Dr. fruit of the SpiritJohn Piper posted this to his Twitter page recently:  “Filled with the HOLY SPIRIT Paul said, “You son of the devil, enemy of righteousness, full of villainy” (Acts 13:9). Which fruit is that?

It caught my eye for two reasons: 1)  I’ve wondered the same thing many times and 2) it’s a crucial question in the Paphos Paradigm found in Acts 13:1-12.  If you want a little more background on the quote above check out the entry on this blog from June 1, 2009 (“Lessons from Wichita and Paphos – Appropriate Confrontation of  Evil”).

So here are the two seemingly contradictory concepts Piper is asking us to reconcile:  1)  Paul was full of the Holy Spirit, the evidence of which is found in Galatians 5:22, 23a: “But the fruit of the Spirit is love, joy, peace, patience, kindness, goodness, faithfulness, gentleness, self-control;” yet 2) Paul verbally rips into the false prophet and magician Bar-Jesus with the words quoted in Piper’s tweet.

There are several layers to the answer, I think.  The first is Paul’s motivation for addressing Bar-Jesus so firmly.  It’s the same motivation that drove him to be the greatest missionary as well as endure suffering, hardship and loss.  Paul’s primary goal was to proclaim the gospel and Bar-Jesus was keeping that from happening.  Hence the reproof and judgement of temporary blindness (Acts 13 :10, 11).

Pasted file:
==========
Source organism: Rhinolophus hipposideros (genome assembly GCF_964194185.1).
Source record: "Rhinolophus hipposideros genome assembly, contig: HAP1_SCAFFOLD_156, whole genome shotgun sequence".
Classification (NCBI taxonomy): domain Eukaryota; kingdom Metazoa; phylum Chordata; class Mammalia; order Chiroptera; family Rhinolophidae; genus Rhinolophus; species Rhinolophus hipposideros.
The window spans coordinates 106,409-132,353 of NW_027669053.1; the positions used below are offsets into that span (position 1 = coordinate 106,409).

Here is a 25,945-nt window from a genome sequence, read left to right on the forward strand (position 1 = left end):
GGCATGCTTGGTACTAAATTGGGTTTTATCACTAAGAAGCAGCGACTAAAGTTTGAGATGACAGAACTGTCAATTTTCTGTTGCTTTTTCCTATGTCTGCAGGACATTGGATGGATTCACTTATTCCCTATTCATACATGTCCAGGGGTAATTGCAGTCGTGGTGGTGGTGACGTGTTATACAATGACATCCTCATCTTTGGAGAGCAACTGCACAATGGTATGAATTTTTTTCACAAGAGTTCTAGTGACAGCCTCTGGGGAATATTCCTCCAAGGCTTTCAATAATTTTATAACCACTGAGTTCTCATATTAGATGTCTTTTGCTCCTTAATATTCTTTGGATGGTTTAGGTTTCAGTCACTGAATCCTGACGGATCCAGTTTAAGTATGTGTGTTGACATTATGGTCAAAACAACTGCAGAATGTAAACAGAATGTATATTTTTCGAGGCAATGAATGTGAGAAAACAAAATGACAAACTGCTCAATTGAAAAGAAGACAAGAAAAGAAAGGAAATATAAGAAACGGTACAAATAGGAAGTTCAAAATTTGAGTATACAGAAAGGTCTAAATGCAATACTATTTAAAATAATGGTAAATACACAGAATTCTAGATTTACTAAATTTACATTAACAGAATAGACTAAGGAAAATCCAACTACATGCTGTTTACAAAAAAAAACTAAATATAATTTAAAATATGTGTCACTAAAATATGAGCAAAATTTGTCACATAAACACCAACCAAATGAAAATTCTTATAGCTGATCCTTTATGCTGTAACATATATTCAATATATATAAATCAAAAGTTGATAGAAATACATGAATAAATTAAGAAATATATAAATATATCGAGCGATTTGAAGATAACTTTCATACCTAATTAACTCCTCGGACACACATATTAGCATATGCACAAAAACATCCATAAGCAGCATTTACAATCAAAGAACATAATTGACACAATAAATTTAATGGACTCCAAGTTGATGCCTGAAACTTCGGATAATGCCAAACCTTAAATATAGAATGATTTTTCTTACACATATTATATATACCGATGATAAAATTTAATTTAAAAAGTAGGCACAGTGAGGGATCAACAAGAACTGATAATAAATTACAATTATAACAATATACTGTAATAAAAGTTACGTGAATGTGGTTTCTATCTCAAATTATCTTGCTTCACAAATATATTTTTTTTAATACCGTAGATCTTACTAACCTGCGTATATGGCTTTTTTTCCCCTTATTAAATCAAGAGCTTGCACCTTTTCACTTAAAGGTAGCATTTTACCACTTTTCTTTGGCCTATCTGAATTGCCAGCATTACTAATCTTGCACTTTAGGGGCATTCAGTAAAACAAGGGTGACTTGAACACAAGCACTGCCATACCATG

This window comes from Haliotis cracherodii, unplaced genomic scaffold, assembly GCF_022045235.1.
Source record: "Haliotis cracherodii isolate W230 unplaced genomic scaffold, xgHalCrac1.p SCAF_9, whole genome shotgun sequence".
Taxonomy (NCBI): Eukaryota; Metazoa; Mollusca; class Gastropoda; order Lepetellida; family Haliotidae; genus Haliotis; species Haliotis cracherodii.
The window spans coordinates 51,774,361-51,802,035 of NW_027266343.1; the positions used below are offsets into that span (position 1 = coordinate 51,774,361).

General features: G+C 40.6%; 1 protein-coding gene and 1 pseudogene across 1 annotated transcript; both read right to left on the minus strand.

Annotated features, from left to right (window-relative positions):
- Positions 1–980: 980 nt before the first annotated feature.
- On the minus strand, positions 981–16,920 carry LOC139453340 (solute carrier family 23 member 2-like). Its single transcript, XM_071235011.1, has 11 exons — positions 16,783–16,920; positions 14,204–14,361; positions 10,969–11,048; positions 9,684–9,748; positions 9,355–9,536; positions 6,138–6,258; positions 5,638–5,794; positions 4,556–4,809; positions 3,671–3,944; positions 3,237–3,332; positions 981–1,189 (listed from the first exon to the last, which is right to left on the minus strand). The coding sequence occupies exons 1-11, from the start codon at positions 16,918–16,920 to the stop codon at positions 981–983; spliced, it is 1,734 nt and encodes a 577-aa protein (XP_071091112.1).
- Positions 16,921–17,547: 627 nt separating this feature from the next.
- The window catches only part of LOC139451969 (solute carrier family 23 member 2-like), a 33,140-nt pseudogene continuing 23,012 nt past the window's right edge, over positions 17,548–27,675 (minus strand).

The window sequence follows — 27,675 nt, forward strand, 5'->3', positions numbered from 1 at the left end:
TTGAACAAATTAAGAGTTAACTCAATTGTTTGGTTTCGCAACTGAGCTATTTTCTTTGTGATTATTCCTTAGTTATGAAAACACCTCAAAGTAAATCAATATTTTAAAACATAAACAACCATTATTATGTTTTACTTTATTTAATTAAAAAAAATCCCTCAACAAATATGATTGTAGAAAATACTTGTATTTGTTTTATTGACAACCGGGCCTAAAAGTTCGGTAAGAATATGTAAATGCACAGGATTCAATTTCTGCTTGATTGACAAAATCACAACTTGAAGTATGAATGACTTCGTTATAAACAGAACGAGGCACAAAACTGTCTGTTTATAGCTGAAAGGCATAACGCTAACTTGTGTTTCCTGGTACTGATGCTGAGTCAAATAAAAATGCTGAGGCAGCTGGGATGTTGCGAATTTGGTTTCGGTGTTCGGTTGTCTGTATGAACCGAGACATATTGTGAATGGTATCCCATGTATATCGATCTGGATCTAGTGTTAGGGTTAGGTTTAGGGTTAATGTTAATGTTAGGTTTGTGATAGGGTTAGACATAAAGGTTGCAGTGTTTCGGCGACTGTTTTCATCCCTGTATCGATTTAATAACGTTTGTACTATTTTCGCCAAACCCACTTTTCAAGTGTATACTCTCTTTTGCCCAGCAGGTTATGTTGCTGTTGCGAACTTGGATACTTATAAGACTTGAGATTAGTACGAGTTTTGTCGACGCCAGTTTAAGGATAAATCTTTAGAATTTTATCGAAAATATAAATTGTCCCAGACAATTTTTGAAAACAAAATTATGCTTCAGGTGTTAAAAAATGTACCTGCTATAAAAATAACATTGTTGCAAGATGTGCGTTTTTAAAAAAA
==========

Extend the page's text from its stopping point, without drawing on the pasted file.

Another consideration, as I wrote on June 1, is that these words we read in Acts 13 probably weren’t the only ones Bar-Jesus heard from Paul.  Chances are Paul spoke the truth of the gospel in the magician’s hearing, offering to him the same forgiveness and new life as any other hearer in Cyprus.  He just chose to reject it and tried to prevent the governor, Sergius Paulus, from hearing it also.  That sent Paul off.

So, to answer the original question, which fruit of the Spirit did Paul display in his treatment of the false prophet, Bar-Jesus?  A couple come to my mind.  The first is love.  I doubt that in 21st-century America we have a very accurate idea of what love really is.  Our definition is to make much of a person; if we are the recipients, our expectation is to be made much of.  Without getting into a deep theological discussion, God Himself doesn’t always treat people He loves by this definition.  His definition of love is to give people the opportunity to make much of Him, which is our highest good.  What happened to Bar-Jesus showed the greatness of God, pointed others to Him and had a part in the salvation of Sergius Paulus.  It was the loving thing for Paul to do.

Faithfulness would be another fruit seen in Paul’s words and actions here, again based on his goal of getting the gospel out.  How many times do we let obstacles keep us from sharing the truth as we should?  Is faithfulness in shorter supply in today’s churches and if it is, can we trace that back to not being controlled by the Spirit as we ought? 

All followers of Christ should reflect Him and these fruits that show the Spirit indwells.  But we will collide and disagree with our culture.  It will make us mad (which is not necessarily wrong biblically, but can be sinful).  But WHY does it make us mad?  What will our response be?  How does Paul’s example inform our motivation and our treatment of those who are hostile to our message of the gospel? 

It’s an interesting question.  How would you answer it?